Russian wheat aphid set for spring offensive 

Grain Central, August 20, 2019

Plants with typical symptoms of Russian wheat aphid infestation, such as leaf streaking. (Photo: GRDC)

GRAIN growers in southern and northern cropping regions need to keep an eye on their crops over coming weeks as warmer spring conditions may promote flights of Russian wheat aphid (RWA).

RWA numbers have been minimal so far this season, due largely to low survival rates over the hot and dry 2018-19 summer.

Higher temperatures in spring may lead to an increase in aphid migration, but scientists say crops older than growth stage (GS) 40 do not appear to be attractive to migrating RWA, therefore colonisation of such advanced crops during spring is unlikely.

Rare cases of RWA presence and symptoms, below intervention thresholds, have been reported this year by growers and advisers in areas such as Victoria’s southern Mallee and East Gippsland, as well as the New South Wales Riverina, Central West Slopes and Plains, and the Central Tablelands.

Entomologists involved in Grains Research and Development Corporation (GRDC) research investments say economically significant yield impacts are more likely from infestations that occur before stem elongation, but only if these persist during the later (heading and flowering) stages.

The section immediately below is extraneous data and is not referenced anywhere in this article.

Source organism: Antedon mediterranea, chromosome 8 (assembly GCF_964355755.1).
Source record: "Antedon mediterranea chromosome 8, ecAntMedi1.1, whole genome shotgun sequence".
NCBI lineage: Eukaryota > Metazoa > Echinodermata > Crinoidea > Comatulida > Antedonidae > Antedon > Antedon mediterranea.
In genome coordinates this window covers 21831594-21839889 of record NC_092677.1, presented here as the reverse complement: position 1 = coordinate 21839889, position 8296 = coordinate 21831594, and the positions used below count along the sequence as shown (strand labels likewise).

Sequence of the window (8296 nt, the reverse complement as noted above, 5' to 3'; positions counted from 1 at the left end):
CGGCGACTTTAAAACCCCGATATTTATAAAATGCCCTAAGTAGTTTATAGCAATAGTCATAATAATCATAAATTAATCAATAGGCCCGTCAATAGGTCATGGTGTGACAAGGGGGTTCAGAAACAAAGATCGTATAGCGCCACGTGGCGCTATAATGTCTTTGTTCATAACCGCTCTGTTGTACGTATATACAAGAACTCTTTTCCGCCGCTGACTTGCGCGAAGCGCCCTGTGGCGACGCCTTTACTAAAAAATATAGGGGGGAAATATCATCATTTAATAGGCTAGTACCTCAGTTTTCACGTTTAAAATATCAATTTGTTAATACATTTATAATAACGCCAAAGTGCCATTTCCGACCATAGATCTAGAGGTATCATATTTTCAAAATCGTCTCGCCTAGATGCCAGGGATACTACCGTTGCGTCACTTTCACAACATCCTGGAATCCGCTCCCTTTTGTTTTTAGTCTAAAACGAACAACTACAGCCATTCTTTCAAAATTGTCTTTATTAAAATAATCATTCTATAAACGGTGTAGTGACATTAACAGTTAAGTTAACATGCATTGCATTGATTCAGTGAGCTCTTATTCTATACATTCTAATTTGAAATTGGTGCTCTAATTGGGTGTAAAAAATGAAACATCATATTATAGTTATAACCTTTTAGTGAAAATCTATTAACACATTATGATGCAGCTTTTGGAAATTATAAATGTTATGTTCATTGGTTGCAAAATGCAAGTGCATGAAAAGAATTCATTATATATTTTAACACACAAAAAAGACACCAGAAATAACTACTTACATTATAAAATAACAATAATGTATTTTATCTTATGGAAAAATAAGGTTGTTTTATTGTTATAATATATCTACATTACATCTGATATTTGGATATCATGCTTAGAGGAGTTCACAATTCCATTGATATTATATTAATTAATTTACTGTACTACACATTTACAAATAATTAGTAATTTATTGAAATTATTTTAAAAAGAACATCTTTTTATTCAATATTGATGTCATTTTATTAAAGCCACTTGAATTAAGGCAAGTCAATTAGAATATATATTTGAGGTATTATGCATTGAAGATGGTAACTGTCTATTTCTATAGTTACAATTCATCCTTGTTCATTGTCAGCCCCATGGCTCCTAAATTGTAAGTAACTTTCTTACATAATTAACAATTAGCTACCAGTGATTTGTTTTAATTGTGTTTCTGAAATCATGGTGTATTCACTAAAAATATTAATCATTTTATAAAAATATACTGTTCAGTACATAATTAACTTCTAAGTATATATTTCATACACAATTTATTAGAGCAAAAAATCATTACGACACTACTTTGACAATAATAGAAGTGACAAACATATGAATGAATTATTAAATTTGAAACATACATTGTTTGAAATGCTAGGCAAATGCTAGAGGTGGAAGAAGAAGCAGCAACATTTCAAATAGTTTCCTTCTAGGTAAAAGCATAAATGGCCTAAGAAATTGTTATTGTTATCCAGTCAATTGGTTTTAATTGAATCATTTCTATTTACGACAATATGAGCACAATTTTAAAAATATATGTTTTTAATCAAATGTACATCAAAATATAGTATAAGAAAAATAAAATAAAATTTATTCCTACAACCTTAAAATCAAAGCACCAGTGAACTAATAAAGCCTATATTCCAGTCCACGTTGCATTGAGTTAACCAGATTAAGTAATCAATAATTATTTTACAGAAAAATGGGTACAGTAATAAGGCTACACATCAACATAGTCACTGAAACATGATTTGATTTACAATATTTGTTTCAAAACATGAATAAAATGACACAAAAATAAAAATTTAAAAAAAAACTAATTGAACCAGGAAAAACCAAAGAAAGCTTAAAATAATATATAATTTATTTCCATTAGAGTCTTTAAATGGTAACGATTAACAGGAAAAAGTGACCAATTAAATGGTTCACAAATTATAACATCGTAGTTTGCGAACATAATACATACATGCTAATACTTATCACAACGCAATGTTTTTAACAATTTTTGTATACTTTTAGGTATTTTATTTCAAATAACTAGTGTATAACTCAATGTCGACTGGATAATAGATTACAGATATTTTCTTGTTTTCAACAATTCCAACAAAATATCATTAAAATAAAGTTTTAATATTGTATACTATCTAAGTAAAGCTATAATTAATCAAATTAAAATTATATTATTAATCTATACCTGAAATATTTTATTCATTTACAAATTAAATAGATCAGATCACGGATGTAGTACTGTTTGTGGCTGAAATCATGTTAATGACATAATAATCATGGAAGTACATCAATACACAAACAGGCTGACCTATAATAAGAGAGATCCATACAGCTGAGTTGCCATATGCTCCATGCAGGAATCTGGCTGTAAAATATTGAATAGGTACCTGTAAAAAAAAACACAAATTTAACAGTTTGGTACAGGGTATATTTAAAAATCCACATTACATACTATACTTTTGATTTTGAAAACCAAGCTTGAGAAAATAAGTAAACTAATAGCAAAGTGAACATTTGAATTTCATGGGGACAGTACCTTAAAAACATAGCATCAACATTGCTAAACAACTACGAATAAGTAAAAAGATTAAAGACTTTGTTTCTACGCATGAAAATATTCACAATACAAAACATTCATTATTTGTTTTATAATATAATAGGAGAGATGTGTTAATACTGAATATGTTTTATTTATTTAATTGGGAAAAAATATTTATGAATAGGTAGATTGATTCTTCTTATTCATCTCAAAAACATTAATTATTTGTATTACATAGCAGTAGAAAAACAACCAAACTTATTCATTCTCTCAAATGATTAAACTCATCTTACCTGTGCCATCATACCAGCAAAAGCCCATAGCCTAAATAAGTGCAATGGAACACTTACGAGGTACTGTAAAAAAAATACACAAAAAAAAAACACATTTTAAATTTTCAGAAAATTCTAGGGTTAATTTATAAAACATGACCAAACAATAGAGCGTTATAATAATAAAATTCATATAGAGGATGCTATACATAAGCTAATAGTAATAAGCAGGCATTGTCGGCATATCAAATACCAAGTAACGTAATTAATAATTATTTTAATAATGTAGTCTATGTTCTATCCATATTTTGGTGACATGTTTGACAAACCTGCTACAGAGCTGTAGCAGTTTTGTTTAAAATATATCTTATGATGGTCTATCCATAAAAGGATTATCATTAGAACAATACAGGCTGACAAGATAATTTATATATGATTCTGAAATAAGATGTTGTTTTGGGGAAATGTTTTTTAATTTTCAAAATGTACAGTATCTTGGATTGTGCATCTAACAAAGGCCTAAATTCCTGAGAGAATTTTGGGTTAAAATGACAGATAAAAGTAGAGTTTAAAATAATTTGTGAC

South Australian Research and Development Institute (SARDI) entomologist, Maarten van Helden, said detecting RWA in crops was not difficult as indications of infestation were usually quite obvious.

SARDI entomologist Maarten van Helden. (Photo: GRDC)

“A tell-tale sign is white or purple leaf streaking in cereal crops. And at late tillering and during stem elongation, leaf rolling may occur,” Dr van Helden said.

Growers should search for the presence of aphids by peeling back rolled leaves, since symptomatic tillers do not always contain aphids and therefore treatment may not be required if the aphids have either moved on or died.

First identified in Australia in 2016, RWA is now present in many cropping areas of SA, Victoria, Tasmania and NSW. The aphid has not been detected in Western Australia, the Northern Territory or Queensland.

RWA distribution is expected to move northwards again this year to northern NSW and possibly southern Queensland.

Since RWA has only been confirmed in Australia in recent years, limited research under local agro-climatic conditions and farming systems has been conducted.

Source: GRDC


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